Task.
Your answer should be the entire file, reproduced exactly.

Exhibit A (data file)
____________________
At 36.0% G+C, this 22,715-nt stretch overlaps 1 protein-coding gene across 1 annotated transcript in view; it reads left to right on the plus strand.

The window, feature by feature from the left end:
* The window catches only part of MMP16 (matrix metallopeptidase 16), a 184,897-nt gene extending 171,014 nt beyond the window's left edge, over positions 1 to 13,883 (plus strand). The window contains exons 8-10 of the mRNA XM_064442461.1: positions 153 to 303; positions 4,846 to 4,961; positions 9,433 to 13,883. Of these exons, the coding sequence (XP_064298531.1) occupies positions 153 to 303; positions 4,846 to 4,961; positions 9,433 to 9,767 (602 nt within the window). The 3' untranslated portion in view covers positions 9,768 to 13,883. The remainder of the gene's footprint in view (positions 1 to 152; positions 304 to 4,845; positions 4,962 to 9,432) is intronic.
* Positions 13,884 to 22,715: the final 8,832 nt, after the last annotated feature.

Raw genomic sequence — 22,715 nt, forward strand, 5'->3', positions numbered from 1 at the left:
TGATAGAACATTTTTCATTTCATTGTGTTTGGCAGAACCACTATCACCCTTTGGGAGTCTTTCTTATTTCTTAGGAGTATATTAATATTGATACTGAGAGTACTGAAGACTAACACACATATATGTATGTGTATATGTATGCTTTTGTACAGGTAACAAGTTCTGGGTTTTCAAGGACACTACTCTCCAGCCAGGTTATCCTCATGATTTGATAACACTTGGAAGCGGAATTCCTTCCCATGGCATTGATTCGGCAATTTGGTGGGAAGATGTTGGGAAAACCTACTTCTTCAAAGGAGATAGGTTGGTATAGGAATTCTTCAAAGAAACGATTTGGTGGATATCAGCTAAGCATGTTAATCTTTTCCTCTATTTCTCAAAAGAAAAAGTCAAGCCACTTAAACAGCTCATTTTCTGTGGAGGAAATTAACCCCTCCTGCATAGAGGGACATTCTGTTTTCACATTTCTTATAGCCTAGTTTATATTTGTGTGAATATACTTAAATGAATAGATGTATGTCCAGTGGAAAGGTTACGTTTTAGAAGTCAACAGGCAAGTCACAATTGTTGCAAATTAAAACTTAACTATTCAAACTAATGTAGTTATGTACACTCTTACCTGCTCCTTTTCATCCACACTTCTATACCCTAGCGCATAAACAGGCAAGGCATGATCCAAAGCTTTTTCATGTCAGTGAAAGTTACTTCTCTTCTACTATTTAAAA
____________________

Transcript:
At 36.0% G+C, this 22,715-nt stretch overlaps 1 protein-coding gene across 1 annotated transcript in view; it reads left to right on the plus strand.

The window, feature by feature from the left end:
* The window catches only part of MMP16 (matrix metallopeptidase 16), a 184,897-nt gene extending 171,014 nt beyond the window's left edge, over positions 1 to 13,883 (plus strand). The window contains exons 8-10 of the mRNA XM_064442461.1: positions 153 to 303; positions 4,846 to 4,961; positions 9,433 to 13,883. Of these exons, the coding sequence (XP_064298531.1) occupies positions 153 to 303; positions 4,846 to 4,961; positions 9,433 to 9,767 (602 nt within the window). The 3' untranslated portion in view covers positions 9,768 to 13,883. The remainder of the gene's footprint in view (positions 1 to 152; positions 304 to 4,845; positions 4,962 to 9,432) is intronic.
* Positions 13,884 to 22,715: the final 8,832 nt, after the last annotated feature.

Raw genomic sequence — 22,715 nt, forward strand, 5'->3', positions numbered from 1 at the left:
TGATAGAACATTTTTCATTTCATTGTGTTTGGCAGAACCACTATCACCCTTTGGGAGTCTTTCTTATTTCTTAGGAGTATATTAATATTGATACTGAGAGTACTGAAGACTAACACACATATATGTATGTGTATATGTATGCTTTTGTACAGGTAACAAGTTCTGGGTTTTCAAGGACACTACTCTCCAGCCAGGTTATCCTCATGATTTGATAACACTTGGAAGCGGAATTCCTTCCCATGGCATTGATTCGGCAATTTGGTGGGAAGATGTTGGGAAAACCTACTTCTTCAAAGGAGATAGGTTGGTATAGGAATTCTTCAAAGAAACGATTTGGTGGATATCAGCTAAGCATGTTAATCTTTTCCTCTATTTCTCAAAAGAAAAAGTCAAGCCACTTAAACAGCTCATTTTCTGTGGAGGAAATTAACCCCTCCTGCATAGAGGGACATTCTGTTTTCACATTTCTTATAGCCTAGTTTATATTTGTGTGAATATACTTAAATGAATAGATGTATGTCCAGTGGAAAGGTTACGTTTTAGAAGTCAACAGGCAAGTCACAATTGTTGCAAATTAAAACTTAACTATTCAAACTAATGTAGTTATGTACACTCTTACCTGCTCCTTTTCATCCACACTTCTATACCCTAGCGCATAAACAGGCAAGGCATGATCCAAAGCTTTTTCATGTCAGTGAAAGTTACTTCTCTTCTACTATTTAAAA